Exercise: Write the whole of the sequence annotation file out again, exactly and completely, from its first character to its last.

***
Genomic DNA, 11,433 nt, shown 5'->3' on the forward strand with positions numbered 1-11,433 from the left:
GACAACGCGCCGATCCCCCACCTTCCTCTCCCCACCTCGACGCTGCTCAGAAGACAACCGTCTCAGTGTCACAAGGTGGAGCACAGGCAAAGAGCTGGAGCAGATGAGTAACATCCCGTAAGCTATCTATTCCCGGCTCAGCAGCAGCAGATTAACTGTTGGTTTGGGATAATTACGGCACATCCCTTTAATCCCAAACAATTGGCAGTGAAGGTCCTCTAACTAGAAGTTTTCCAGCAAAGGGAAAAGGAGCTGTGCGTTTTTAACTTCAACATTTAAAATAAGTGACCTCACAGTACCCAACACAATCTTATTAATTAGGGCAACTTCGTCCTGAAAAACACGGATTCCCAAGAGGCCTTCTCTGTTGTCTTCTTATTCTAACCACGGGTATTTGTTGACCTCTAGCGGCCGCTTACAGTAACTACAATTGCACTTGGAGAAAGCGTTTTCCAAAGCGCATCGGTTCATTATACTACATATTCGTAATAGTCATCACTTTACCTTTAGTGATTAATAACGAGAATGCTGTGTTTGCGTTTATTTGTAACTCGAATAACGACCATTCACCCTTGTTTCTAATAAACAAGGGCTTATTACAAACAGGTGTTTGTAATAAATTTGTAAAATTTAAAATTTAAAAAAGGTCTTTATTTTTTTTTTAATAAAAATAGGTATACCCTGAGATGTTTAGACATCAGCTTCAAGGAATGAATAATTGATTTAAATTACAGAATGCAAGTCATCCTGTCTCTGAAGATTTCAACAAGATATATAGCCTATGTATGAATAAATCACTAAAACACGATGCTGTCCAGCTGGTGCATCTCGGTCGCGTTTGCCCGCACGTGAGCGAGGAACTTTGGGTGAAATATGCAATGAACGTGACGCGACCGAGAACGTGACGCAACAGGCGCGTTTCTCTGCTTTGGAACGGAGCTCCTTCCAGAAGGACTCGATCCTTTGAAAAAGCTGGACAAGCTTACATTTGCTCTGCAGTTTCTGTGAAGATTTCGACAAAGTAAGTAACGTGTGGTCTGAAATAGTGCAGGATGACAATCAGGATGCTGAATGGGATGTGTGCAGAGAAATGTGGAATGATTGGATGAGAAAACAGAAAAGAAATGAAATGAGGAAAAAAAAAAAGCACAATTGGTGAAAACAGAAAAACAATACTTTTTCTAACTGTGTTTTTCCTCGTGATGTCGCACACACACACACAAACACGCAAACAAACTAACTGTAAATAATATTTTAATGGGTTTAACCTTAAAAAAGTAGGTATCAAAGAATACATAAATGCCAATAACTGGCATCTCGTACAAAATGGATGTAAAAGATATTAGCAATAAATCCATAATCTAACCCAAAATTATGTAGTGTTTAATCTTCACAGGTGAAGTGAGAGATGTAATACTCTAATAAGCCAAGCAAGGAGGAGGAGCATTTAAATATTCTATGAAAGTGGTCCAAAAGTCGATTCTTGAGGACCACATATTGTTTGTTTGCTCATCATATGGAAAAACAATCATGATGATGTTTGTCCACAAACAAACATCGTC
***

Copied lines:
Genomic DNA, 11,433 nt, shown 5'->3' on the forward strand with positions numbered 1-11,433 from the left:
GACAACGCGCCGATCCCCCACCTTCCTCTCCCCACCTCGACGCTGCTCAGAAGACAACCGTCTCAGTGTCACAAGGTGGAGCACAGGCAAAGAGCTGGAGCAGATGAGTAACATCCCGTAAGCTATCTATTCCCGGCTCAGCAGCAGCAGATTAACTGTTGGTTTGGGATAATTACGGCACATCCCTTTAATCCCAAACAATTGGCAGTGAAGGTCCTCTAACTAGAAGTTTTCCAGCAAAGGGAAAAGGAGCTGTGCGTTTTTAACTTCAACATTTAAAATAAGTGACCTCACAGTACCCAACACAATCTTATTAATTAGGGCAACTTCGTCCTGAAAAACACGGATTCCCAAGAGGCCTTCTCTGTTGTCTTCTTATTCTAACCACGGGTATTTGTTGACCTCTAGCGGCCGCTTACAGTAACTACAATTGCACTTGGAGAAAGCGTTTTCCAAAGCGCATCGGTTCATTATACTACATATTCGTAATAGTCATCACTTTACCTTTAGTGATTAATAACGAGAATGCTGTGTTTGCGTTTATTTGTAACTCGAATAACGACCATTCACCCTTGTTTCTAATAAACAAGGGCTTATTACAAACAGGTGTTTGTAATAAATTTGTAAAATTTAAAATTTAAAAAAGGTCTTTATTTTTTTTTTAATAAAAATAGGTATACCCTGAGATGTTTAGACATCAGCTTCAAGGAATGAATAATTGATTTAAATTACAGAATGCAAGTCATCCTGTCTCTGAAGATTTCAACAAGATATATAGCCTATGTATGAATAAATCACTAAAACACGATGCTGTCCAGCTGGTGCATCTCGGTCGCGTTTGCCCGCACGTGAGCGAGGAACTTTGGGTGAAATATGCAATGAACGTGACGCGACCGAGAACGTGACGCAACAGGCGCGTTTCTCTGCTTTGGAACGGAGCTCCTTCCAGAAGGACTCGATCCTTTGAAAAAGCTGGACAAGCTTACATTTGCTCTGCAGTTTCTGTGAAGATTTCGACAAAGTAAGTAACGTGTGGTCTGAAATAGTGCAGGATGACAATCAGGATGCTGAATGGGATGTGTGCAGAGAAATGTGGAATGATTGGATGAGAAAACAGAAAAGAAATGAAATGAGGAAAAAAAAAAAGCACAATTGGTGAAAACAGAAAAACAATACTTTTTCTAACTGTGTTTTTCCTCGTGATGTCGCACACACACACACAAACACGCAAACAAACTAACTGTAAATAATATTTTAATGGGTTTAACCTTAAAAAAGTAGGTATCAAAGAATACATAAATGCCAATAACTGGCATCTCGTACAAAATGGATGTAAAAGATATTAGCAATAAATCCATAATCTAACCCAAAATTATGTAGTGTTTAATCTTCACAGGTGAAGTGAGAGATGTAATACTCTAATAAGCCAAGCAAGGAGGAGGAGCATTTAAATATTCTATGAAAGTGGTCCAAAAGTCGATTCTTGAGGACCACATATTGTTTGTTTGCTCATCATATGGAAAAACAATCATGATGATGTTTGTCCACAAACAAACATCGTC